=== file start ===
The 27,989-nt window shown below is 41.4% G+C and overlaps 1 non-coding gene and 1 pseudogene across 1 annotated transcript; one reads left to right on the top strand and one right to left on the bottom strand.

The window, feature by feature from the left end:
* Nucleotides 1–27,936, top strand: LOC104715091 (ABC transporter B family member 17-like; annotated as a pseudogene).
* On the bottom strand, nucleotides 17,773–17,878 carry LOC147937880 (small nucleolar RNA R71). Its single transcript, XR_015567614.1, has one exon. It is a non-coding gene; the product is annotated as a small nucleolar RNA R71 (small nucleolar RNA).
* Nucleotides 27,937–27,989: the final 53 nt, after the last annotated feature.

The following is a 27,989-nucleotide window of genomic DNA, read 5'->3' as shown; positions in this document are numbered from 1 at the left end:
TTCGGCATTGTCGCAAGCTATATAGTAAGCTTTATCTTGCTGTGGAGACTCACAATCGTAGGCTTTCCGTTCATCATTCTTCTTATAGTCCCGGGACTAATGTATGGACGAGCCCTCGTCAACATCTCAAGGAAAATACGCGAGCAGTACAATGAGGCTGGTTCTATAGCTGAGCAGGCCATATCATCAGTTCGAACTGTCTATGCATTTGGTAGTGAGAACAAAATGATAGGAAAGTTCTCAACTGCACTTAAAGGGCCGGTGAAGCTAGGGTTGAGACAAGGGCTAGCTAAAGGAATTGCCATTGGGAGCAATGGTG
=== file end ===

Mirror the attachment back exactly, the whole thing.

The 27,989-nt window shown below is 41.4% G+C and overlaps 1 non-coding gene and 1 pseudogene across 1 annotated transcript; one reads left to right on the top strand and one right to left on the bottom strand.

The window, feature by feature from the left end:
* Nucleotides 1–27,936, top strand: LOC104715091 (ABC transporter B family member 17-like; annotated as a pseudogene).
* On the bottom strand, nucleotides 17,773–17,878 carry LOC147937880 (small nucleolar RNA R71). Its single transcript, XR_015567614.1, has one exon. It is a non-coding gene; the product is annotated as a small nucleolar RNA R71 (small nucleolar RNA).
* Nucleotides 27,937–27,989: the final 53 nt, after the last annotated feature.

The following is a 27,989-nucleotide window of genomic DNA, read 5'->3' as shown; positions in this document are numbered from 1 at the left end:
TTCGGCATTGTCGCAAGCTATATAGTAAGCTTTATCTTGCTGTGGAGACTCACAATCGTAGGCTTTCCGTTCATCATTCTTCTTATAGTCCCGGGACTAATGTATGGACGAGCCCTCGTCAACATCTCAAGGAAAATACGCGAGCAGTACAATGAGGCTGGTTCTATAGCTGAGCAGGCCATATCATCAGTTCGAACTGTCTATGCATTTGGTAGTGAGAACAAAATGATAGGAAAGTTCTCAACTGCACTTAAAGGGCCGGTGAAGCTAGGGTTGAGACAAGGGCTAGCTAAAGGAATTGCCATTGGGAGCAATGGTG